Using Stem Cell Therapy for Amyotrophic Lateral Sclerosis
Amyotrophic Lateral Sclerosis (ALS) is caused by the progressive death of cerebral (upper) and spinal (lower) motor neurons. It is a complex disease which involves the activation of several cellular pathways in both neurons and glial cells (Figure 1). This results in a severe motor dysfunction muscles become atrophic due to the lack of nerve stimulation. Often, the origin of the disease is unknown. ALS is not a typical autoimmune disorder, since autoimmune and inflammatory abnormalities are not the cause of the disease, even though they influence its progression.
The therapeutic strategy used for treating ALS is aimed at protecting neurons from degeneration, and to stimulate cell regeneration. However, currently there is no drug treatment that can restore neural cells.
Stem Cell-based therapies may be the answer. A study by Mazzini et al. demonstrated that the procedure of ex vivo expansion of autologous Mesenchymal Stem Cells (MSCs) and transplantation into the spinal cord of humans was safe and well tolerated by ALS patients. A more recent study, by the same group, however, confirmed that MSC transplantation into the spinal cord of ALS patients is not only safe, but might also serve as a treatment option for future cell-based clinical trials for the treatment of ALS (Figure 1).
Many current preclinical studies suggest that stem cell transplantation has the best effect when aimed towards protecting, rather than replacing or repairing the motor neurons of ALS patients.
Our experience shows that Stem Cell Secretome is a promising, novel strategy that appears to be more effective and safer than the cells themselves. Stem Cell Secretome is the essence of stem cells, and can facilitate neuroprotection and recovery of neuromotorial function. ANOVA offers this experimental and novel stem cell-based therapy patients with ALS. For more information, please feel free to contact us.
Understanding ALS on a Cellular Level
Figure 1: shows the complexity of ALS, which involves many different pathways in motor neurons and neighboring glia. Microglia (bottom part) activate an inflammatory cascade via MCP-1 secretion. Astrocytes (purple cells) contribute to the injury of motor neurons through various mechanisms, including release of inflammatory mediators such as NO and PGE2 (left), reduced expression and activity of the glutamate transporter (right), reduced lactate release (top left) and activation of pro-NGF–p75 receptor signaling (left). Motor neurons also undergo abnormal RNA processing which, together with overproduction of reactive oxygen species (ROS), contribute to protein misfolding (center). Misfolded proteins can form aggregates, leading to cellular stress and ultimately activate autophagy and apoptotic pathways. Two major components of motor neuron injury are mitochondrial impairment and dysregulation of calcium handling (top middle) which also stimulate the apoptotic cascade. Impaired axonal transport (left bottom) may contribute to an energy deficit, disturbing normal functionality (distal axonopathy). Abbreviations: EAAT2, excitatory amino acid transporter 2; ER, endoplasmic reticulum; IL, interleukin; MCP-1, monocyte chemoattractant protein 1; NGF, nerve growth factor; NO, nitric oxide; PGE2, prostaglandin E2.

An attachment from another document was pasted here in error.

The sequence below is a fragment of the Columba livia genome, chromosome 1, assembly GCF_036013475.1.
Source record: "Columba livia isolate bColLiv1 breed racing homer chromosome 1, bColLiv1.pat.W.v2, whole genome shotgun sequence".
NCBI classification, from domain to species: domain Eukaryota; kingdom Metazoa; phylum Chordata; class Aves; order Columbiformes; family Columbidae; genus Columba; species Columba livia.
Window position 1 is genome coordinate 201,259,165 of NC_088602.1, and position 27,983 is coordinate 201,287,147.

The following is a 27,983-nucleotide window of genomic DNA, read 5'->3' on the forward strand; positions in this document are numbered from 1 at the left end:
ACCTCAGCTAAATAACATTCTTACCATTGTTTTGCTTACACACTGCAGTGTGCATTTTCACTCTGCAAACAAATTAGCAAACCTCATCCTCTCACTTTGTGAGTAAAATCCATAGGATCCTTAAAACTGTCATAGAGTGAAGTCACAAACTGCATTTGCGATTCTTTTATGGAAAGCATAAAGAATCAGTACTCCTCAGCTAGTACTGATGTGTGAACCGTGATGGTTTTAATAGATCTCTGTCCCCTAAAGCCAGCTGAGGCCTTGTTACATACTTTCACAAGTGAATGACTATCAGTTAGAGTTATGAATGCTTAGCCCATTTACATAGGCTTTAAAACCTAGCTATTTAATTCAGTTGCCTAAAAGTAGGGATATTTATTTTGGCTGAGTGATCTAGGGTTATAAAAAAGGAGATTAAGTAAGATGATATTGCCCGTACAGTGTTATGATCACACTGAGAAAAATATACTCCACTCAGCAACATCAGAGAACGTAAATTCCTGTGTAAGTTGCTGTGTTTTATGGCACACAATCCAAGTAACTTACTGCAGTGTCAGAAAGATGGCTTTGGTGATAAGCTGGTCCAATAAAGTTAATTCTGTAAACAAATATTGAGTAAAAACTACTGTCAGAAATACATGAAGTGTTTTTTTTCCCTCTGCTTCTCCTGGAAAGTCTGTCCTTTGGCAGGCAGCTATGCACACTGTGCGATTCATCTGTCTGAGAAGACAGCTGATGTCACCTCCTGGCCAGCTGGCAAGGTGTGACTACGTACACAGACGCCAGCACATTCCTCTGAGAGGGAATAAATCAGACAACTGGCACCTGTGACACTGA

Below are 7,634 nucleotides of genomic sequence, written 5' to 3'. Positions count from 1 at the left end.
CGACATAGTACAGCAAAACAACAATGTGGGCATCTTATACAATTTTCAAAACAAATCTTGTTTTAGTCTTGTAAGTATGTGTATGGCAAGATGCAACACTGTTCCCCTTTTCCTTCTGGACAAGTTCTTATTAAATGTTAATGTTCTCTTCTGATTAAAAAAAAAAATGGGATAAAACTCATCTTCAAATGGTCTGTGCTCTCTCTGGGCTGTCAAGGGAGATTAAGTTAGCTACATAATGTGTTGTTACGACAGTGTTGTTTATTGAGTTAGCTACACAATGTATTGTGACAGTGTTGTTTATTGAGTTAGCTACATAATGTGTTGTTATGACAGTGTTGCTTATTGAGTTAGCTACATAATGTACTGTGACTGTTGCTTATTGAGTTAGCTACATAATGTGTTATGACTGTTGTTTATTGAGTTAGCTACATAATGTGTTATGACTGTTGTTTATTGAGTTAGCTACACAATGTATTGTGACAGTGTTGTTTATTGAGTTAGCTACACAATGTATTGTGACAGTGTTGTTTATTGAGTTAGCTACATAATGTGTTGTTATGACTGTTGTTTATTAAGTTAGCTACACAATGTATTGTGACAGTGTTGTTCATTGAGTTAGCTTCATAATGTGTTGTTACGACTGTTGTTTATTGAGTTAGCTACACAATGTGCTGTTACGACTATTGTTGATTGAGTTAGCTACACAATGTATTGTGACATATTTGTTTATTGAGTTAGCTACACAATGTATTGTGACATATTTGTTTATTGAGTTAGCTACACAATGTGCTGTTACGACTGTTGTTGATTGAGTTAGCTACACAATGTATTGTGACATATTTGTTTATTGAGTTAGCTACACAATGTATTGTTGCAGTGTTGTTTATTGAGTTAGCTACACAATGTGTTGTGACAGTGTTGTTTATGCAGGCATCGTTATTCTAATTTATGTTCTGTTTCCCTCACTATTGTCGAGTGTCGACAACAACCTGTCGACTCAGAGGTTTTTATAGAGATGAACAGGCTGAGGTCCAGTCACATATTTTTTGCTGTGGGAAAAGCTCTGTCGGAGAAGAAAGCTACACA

Stem Cell Secretome Therapy for ALS
Several clinical trials with stem cells for ALS are ongoing. As usual during studies, new insights emerge. The ANOVA Stem Cell Secretome is the product of the latest insights to what actually causes the stem cell therapies to be effective. Stem Cell Secretome for ALS employs mesenchymal stem cells (MSC) secretome for a variety of reasons.
As explained in detail in our Information for Professionals section, MSCs can secrete many trophic and neuroprotective factors. Additionally, among the micro vesicles secreted from the MSC, are the very important exosomes transporting microRNAs (miR-29a, miR-9, miR-124, miR-145). It is known that the exposure of neurons and astrocytes with MSC secreted exosomes leads to an increase of miR-133b which was shown to promote functional neurological recovery.
The ANOVA Stem Cell Secretome harnesses these and many other factors in a high concentration.
It is important to note that novel therapies such as stem cell-based therapies have not undergone the full clinical evaluation yet. Therefore, the attending physician must assess the risks and benefits associated with stem cell therapy for each patient individually. If the benefits outweigh the potential risks, the doctor may suggest experimental therapies to the patient.
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